Installing Electric fire into an existing fire grate

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I'm replacing a gas fire with one of these new electric ones, optiflame I think it's called (flame effect on a sheet of glass behind some illuminated pebbles - looks better than the description).

Thing is, the fire (a dimplex one) is essentially, a non fixable one i.e. it comes with a 13amp 3 pin plug and there is no facility to directly wall mount, apart from hanging it off screws in the wall using large diameter holes on it's back plate in a 'key hole' type of fixing (i.e. you can lift it off without tools). Therefore, I suspect it should be connected via a socket and not wired in permanently? (that's question number one)

That's easily achiecheved of course by simply running the loose flex to the nearest socket outlet. Except you will see it and of course it will look unsightly. So Question number two, how does this sound:

Fix into the back of the grate (it's fed via a flexible lined flue which will be blocked up using expanding foam to stop moisture ingress) a surface mount single socket. There is a twin socket outlet near the grate that I can extent the ring from to the new socket and route the cable such that the only exposed part will be covered by the fire surround itself (stainless steel).

The only heat from the new fire will be from a 2KW fan heater in the top of it (under a hood which is mostly in the room, not the grate) so there is no heat into the grate as such as it's only drawing in air from the living room and blowing it out again so I do not see there's a heat problem. There would be if I inset the fire into the grate but i'm not removing any of the surround spacers (if you know the type of fire, you will know what the spacers do - fully inset without, surface mount with.)


Should there be a problem with the fire, you will be able to lift it off it's fixings and unplug it easily enough.

Overcomplicated? Dangerous? What does anyone think?

Just to add that I am a designer but of industrial (petro chemical) installataions so I'm familiar with mechanical protection of cables and mounting equipment etc - but you don't get many fireplaces on oil refineries :)
 
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1) I can't see any reason why you can't wire into a fused spur unit, socket or fsu method should be fine.

2) So long as the fire is installed in accordance with manufacturers instructions there isn't a problem with the mounting of the fire.
If I am reading this correctly you are wanting to hide the socket behind the fire. This, as far as I am aware is not allowed as there is no immediate point of isolation.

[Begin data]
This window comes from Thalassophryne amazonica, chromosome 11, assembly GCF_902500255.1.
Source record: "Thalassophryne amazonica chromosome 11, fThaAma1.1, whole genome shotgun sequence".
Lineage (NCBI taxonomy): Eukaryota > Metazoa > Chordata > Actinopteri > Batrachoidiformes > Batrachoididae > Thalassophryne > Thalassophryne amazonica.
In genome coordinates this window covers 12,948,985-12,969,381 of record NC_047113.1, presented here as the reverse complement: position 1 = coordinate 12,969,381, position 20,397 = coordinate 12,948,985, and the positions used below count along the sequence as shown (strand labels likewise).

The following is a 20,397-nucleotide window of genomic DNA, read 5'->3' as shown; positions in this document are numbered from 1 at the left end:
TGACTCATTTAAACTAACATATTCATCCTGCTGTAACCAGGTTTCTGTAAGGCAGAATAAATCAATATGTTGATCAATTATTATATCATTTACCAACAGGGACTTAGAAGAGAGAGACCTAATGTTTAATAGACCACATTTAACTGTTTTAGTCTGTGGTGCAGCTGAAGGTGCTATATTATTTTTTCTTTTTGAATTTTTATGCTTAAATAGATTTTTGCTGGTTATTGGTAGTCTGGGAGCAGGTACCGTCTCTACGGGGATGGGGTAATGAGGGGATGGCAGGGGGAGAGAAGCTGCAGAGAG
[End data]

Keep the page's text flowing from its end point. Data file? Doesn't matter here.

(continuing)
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You could have an FCU next to the fire, chase out the wall to behind the fire, install a socket here on the FCU and plug the fire into this. Best solution i think.
 
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Thanks for the reply. Yep, good point about the isolation, I will therefore install a DP wall isolator switch and feed the fire from that so that gives me immediate isolation and also I can remove the fire physically (without tools) and unplug from the socket as if it were a freestanding appliance (which it essentially is, despite it looking like a conventional fire).
 
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You mean feed the single socket via a DP wall isolator switch?, sounds OK to me.
 
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Ah right, just thought about the isolator and if it needs to be fused or not. Thing is, I wanted to keep the 3 pin plug on the end of the fire feed cable which will have a fuse in it of course.

I don't want two 13 amp fuses in series on the same spur feeding one appliance so I'll go for a wall mount FCU and a local in line plug and socket behind the fire so it can be easily removed. I reckon that will do it?

Thing is, does this come under part P of the building regs? I think not but it shows that you have to consider the possibility.
 
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OK, thanks for the advice. was thinking inline plug and socket but they are only rated for 10 amps which is getting close to a 2KW heater with lamps so that's what I'll put in.

+++++++++++++++++++++++++++

That didn't read right. I meant I'll use the 15 amp connector.

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please note 10a which is here
 
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Why bother with a plug at all?

From the load side of the FCU run 1.5mm² T/E to a flex outlet plate, and connect the fire into that.
 

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